"The Bonedrake's Penance" deals with big political themes, ties those to personal relationships and is set it a very mystical combines the feel of deep space with classic fantasy. It has a good chance of roping wildly different SFF fans and I'm hoping we'll see it on the Hugo ballot. The political side of this story is concentrated on neutrality and the desire to preserve rather than curate. The personal side focuses on the mother/child relationship between the bonedrake, a sort of skeletal dragon, and a human child she has adopted. They make cupcakes and the child explores as it begins to realise its homelife is not the norm.

In some ways I think this story is a bit beyond me at the moment. Maybe it's the kind of story I'll come back to later and take more away from in terms of the big themes. I connected solidly with the family relationship and enjoyed working out the details of the character's lives from the details the story dropped, but I struggled to orientate myself when it came to the conflict between the bonedrake and the outside world. By the end of the story, I understood what the conflict was all about, but as I read the story I sometimes felt a little frustrated by my lack of understanding and that had an impact on my final feelings about the story's themes. It's probably a story I should return to later when I have a little distance.

Renay: My last story is a little heavy and once again I'm not sure how best to talk about it due to how it aligns with race (and there are definite trigger warnings on this one for racism and violence against women). "The Animal Women" by Alix E. Harrow (novelette, published 2015 in Strange Horizons), is a story about a girl who meets a group of women living on the edge of society and comes to befriend them. But it takes her longer than that to really understand them and the things they've been through, to really understand their kindness as well as their ferocity and how they were made that way by a hard world with hard, cruel people in it. I'm definitely still thinking about it pondering over the end. It's a thinky story for sure.

Jodie: I like that we both finished up with stories to think about. There's a certain kind of symmetry there. See you next time for a new crop of exciting stories. And if anyone has read any of the stories discussed here please jump into the comments and tell us what you thought.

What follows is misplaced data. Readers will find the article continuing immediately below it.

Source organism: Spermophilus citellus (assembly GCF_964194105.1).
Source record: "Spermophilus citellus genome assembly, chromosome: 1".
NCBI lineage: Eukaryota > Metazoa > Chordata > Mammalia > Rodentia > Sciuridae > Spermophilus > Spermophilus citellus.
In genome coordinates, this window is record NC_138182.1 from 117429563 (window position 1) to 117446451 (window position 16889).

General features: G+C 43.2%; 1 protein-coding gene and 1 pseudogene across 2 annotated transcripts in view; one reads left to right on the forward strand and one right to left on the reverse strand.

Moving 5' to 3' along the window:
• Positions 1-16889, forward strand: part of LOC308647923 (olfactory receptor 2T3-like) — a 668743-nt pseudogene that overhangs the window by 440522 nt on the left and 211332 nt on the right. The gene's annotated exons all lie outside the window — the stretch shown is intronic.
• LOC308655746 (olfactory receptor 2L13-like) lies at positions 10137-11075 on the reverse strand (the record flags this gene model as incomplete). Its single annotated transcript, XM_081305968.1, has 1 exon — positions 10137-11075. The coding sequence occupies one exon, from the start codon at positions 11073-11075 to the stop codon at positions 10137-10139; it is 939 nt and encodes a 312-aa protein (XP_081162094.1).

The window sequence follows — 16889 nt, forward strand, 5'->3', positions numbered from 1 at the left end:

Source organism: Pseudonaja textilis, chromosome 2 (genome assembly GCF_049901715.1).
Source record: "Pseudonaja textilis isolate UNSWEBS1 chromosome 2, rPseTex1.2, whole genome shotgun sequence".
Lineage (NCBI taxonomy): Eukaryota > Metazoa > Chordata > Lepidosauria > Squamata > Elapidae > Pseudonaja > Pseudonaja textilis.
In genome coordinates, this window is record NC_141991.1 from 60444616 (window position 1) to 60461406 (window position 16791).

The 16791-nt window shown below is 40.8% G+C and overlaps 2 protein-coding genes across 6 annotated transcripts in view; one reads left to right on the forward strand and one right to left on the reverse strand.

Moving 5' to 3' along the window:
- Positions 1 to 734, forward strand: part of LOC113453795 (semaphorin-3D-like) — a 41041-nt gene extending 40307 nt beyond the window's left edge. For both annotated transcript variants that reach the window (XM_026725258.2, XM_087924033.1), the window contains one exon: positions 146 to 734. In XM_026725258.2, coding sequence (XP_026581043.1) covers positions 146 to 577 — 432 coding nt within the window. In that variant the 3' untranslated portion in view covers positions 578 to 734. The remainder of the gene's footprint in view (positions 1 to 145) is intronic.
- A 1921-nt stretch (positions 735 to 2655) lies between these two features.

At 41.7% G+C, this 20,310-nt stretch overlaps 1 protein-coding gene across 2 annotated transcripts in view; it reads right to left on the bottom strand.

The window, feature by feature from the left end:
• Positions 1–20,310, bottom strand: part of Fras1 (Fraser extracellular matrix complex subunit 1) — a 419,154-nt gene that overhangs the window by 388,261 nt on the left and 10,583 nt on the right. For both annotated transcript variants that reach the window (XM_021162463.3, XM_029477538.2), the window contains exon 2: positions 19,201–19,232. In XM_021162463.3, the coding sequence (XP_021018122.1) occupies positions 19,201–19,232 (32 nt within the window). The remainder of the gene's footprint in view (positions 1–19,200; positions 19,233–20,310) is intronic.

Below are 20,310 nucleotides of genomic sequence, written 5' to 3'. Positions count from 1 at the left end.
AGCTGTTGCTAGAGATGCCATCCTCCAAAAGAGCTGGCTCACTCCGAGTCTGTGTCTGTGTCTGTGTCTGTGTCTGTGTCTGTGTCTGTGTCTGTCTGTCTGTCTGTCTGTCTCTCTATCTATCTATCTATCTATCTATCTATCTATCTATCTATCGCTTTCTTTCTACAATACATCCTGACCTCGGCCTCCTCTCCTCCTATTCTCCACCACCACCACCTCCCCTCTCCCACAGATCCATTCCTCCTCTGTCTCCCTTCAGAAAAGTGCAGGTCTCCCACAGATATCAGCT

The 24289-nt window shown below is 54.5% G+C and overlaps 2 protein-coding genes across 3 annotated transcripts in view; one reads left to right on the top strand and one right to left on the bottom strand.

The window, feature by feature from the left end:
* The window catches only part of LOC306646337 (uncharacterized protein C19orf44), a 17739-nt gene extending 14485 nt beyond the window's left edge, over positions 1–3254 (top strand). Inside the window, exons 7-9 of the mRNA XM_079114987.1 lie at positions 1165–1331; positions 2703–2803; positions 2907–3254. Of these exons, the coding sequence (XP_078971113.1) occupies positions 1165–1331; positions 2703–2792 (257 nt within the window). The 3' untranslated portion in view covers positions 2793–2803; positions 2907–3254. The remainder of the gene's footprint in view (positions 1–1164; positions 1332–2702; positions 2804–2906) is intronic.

Lady Business Short Fiction round up list.

Other Stories Read in March

text that says Renay's Section

"The Breath of War" by Aliette de Bodard [Beneath Ceaseless Skies 2014, short story]
"And You Shall Know Her By The Trail Of Dead" by Brooke Bolander [Lightspeed 2015, novelette]
"The Lonely Heart" by Aliette de Bodard [Lightspeed 2015 / Black Static 2009, short story]
"Indelible" by Gwendolyn Clare [Clarkesworld 2015, short story]
"Pockets" by Amal El-Mohtar [Uncanny 2015, short story]
"Everything Beneath You" by Bonnie Jo Stufflebeam [Beneath Ceaseless Skies 2015; short story]
"Tomorrow is Waiting" by Holli Mintzer [Strange Horizons 2011, short story]
"The Apartment Dweller's Bestiary" by Kij Johnson [Clarkesworld 2015, short story]
"Ivory Darts, Golden Arrows" by Maria Dahvana Headley [Uncanny 2015, short story]

text that says Jodie's Section

"And You Shall Know Her By The Trail of Dead" by Brooke Bolander [Lightspeed 2015, novelette]
"The Truth About Owls" by Amal El-Mohtar [Strange Horizons 2015 / Kaleidoscope 2014, short story]
"Seven Commentaries on an Imperfect Land" by Ruthanna Emrys [Tor.com 2014, short story]
"Hunting Monsters" by S. L. Huang [Book Smugglers Publishing 2014, short story]
"Beautiful Boys" by Theodora Goss [Lightspeed 2015 / Asimov's 2012, short story]
"A Girl Who Came Out of a Chamber at Regular Intervals" by Sofia Samatar [Lackington's 2014]
"The Fisher Queen" by Alyssa Wong [Fantasy & Science Fiction 2014]

Short Business Reviews — March 2015

"The Mussel Eater" by Octavia Cade
"Anyway: Angie" by Daniel Jose Older

Supplemental Material

There's a short fiction recommendation survey running, and we'd love it if you took part!


Date: 2015-04-10 11:21 am (UTC)
dolorosa_12: (matilda)
From: [personal profile] dolorosa_12
This is a really fabulous list! Thanks in particular for recommending me 'Toad Words', which I'd somehow missed, and sounds fantastic.

Date: 2015-04-10 10:38 pm (UTC)
bookgazing: (Default)
From: [personal profile] bookgazing
It's so great (also really short which is good if you're on the go a lot).

Date: 2015-04-10 03:08 pm (UTC)
forestofglory: E. H. Shepard drawing of Christopher Robin reading a book to Pooh (Default)
From: [personal profile] forestofglory
This post is so much yay!

Date: 2015-04-10 10:39 pm (UTC)
bookgazing: (Default)
From: [personal profile] bookgazing
Glad you like it. Also, look I'm reading the stories you rec'd :)

Date: 2015-04-11 02:32 am (UTC)
forestofglory: E. H. Shepard drawing of Christopher Robin reading a book to Pooh (Default)
From: [personal profile] forestofglory
Yes, that makes me happy.